Digital Products & Services
Getting to Know Your Audience
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Your station’s latest digital effort fizzled, and you don’t know why – it even included cute cats!

And your streaming numbers for your longest-lasting program are looking sad these days and you’re not sure what to blame that on – the marketing team’s campaigns are always solid.

One potential culprit? A lack of understanding of your station’s audiences (both current and potential). If you don’t know what topics your intended audience enjoys, what types of content they are likely to consume, and what platforms they are frequenting, you could be putting in effort that’s all but wasted.

The conversations about audience can be endless: What information is important to know about them? Where do you get that information? What do you do with that information when you get it? Which audiences do you even care about?

Most of these questions are best answered within your station and can be accomplished by having a close look at your station- and project-level goals. What we can look at today is taking a crack at the daunting task of finding the audience data you seek when time and money are both limited. Here’s a few ideas on how to get started:

  • Consider What You Already Know: You likely know more about your current audiences than you realize. If you have a need – at the station or project level – to get to know an audience better, mine the data that’s already there. Someone at your station (maybe you) is likely already gathering data from your social media accounts, website, and more. Others are probably gathering data on your members, looking at your Nielsen books, and keeping tabs on your event attendees. Gather it together to see what story it tells.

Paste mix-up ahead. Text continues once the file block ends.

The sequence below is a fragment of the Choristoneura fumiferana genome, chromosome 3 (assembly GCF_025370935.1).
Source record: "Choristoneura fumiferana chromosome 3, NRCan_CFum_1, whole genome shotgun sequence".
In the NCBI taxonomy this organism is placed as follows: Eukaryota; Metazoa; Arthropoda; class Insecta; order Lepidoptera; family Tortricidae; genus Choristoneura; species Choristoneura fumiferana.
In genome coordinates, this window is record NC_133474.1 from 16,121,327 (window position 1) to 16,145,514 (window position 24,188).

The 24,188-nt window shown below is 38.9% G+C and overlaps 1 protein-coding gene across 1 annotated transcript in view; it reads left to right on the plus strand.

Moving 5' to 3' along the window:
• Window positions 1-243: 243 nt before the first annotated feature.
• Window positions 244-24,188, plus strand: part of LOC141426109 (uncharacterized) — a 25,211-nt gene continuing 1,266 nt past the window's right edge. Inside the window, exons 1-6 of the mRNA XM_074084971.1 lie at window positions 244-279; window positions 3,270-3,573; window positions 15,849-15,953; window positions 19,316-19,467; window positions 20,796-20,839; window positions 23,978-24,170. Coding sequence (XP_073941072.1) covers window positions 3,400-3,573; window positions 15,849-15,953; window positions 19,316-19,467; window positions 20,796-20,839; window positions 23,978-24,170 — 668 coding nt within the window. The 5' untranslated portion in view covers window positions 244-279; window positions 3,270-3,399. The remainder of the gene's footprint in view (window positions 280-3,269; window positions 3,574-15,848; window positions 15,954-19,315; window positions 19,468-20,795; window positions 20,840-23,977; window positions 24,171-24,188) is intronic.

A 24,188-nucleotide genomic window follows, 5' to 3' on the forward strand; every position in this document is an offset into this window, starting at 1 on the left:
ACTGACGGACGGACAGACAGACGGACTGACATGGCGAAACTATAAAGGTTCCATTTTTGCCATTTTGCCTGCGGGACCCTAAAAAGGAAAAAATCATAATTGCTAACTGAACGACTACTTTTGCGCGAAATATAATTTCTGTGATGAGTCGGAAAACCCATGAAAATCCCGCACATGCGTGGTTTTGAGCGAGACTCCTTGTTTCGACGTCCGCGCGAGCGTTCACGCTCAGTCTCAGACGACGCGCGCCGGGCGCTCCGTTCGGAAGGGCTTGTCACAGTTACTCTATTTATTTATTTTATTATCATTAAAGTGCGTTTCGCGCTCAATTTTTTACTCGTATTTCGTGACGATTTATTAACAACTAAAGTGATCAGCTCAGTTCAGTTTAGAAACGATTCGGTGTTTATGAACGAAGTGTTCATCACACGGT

• Dismiss Your Assumptions: Audiences’ likes and habits change regularly. If you find yourself – or someone at your station – making broad statements about your audiences’ habits, stop and consider whether you’re basing that on up-to-date information (and ideally, local information). Not only are older audiences migrating toward more digital platforms, but it’s entirely possible that your market’s audiences are ahead of the curve on some – or all – platforms.
  • Gather the Information Alongside Other Efforts: You already have captive audiences – on your website, your social media channels, at your in-person events, and more. Include a quick audience survey in your upcoming email, ask your event attendees to fill out a single-question card, test out polls on social media. You don’t have to conduct a series of focus groups to elicit information from your current audience.
  • Use Digital Data at Your Fingertips: There’s a long list of freely available research you can use to get to know your audiences. Check out what Facebook’s Audience Insights says about people in your market. Sign up for eMarketer (free for PBS stations to use!) and dive into the data they offer about media consumption habits.
  • Make Use of Data From Other Local Organizations: Reach out to organizations in your market who serve the audiences you seek. Has your state’s AARP released any relevant data about your older audiences? Have any digital or marketing agencies in your area done any research on local social media habits?

A large budget and dedicated personnel would help stations make audience-based, informed decisions when planning a new series, deciding which digital platforms to focus on, and more, but that’s rarely the reality for most of us.

Has your station discovered free resources to better understand your audiences? I’d love to hear from others on what you use and offer more details into what Iowa Public Television is doing for anyone wanting to extend the conversation.